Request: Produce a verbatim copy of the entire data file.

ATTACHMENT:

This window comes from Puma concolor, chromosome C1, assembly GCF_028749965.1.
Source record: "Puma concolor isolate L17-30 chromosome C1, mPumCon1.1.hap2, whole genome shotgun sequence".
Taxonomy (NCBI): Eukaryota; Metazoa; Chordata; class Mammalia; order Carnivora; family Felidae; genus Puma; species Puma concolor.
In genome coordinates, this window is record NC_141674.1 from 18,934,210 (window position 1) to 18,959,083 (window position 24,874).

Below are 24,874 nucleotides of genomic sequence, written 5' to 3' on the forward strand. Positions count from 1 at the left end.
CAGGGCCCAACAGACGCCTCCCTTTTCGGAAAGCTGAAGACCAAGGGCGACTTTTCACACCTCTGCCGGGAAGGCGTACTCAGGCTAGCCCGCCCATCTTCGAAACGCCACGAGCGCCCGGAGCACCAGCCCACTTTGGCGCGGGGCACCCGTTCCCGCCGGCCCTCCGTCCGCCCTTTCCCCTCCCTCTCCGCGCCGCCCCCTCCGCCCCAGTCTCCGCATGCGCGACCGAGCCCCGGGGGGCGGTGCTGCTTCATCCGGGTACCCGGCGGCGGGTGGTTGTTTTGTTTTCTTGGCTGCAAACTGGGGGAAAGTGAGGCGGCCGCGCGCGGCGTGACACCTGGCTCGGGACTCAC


This window comes from Puma concolor, chromosome C1, assembly GCF_028749965.1.
Source record: "Puma concolor isolate L17-30 chromosome C1, mPumCon1.1.hap2, whole genome shotgun sequence".
Taxonomy (NCBI): Eukaryota; Metazoa; Chordata; class Mammalia; order Carnivora; family Felidae; genus Puma; species Puma concolor.
In genome coordinates, this window is record NC_141674.1 from 18,934,210 (window position 1) to 18,959,083 (window position 24,874).

Below are 24,874 nucleotides of genomic sequence, written 5' to 3' on the forward strand. Positions count from 1 at the left end.
CAGGGCCCAACAGACGCCTCCCTTTTCGGAAAGCTGAAGACCAAGGGCGACTTTTCACACCTCTGCCGGGAAGGCGTACTCAGGCTAGCCCGCCCATCTTCGAAACGCCACGAGCGCCCGGAGCACCAGCCCACTTTGGCGCGGGGCACCCGTTCCCGCCGGCCCTCCGTCCGCCCTTTCCCCTCCCTCTCCGCGCCGCCCCCTCCGCCCCAGTCTCCGCATGCGCGACCGAGCCCCGGGGGGCGGTGCTGCTTCATCCGGGTACCCGGCGGCGGGTGGTTGTTTTGTTTTCTTGGCTGCAAACTGGGGGAAAGTGAGGCGGCCGCGCGCGGCGTGACACCTGGCTCGGGACTCAC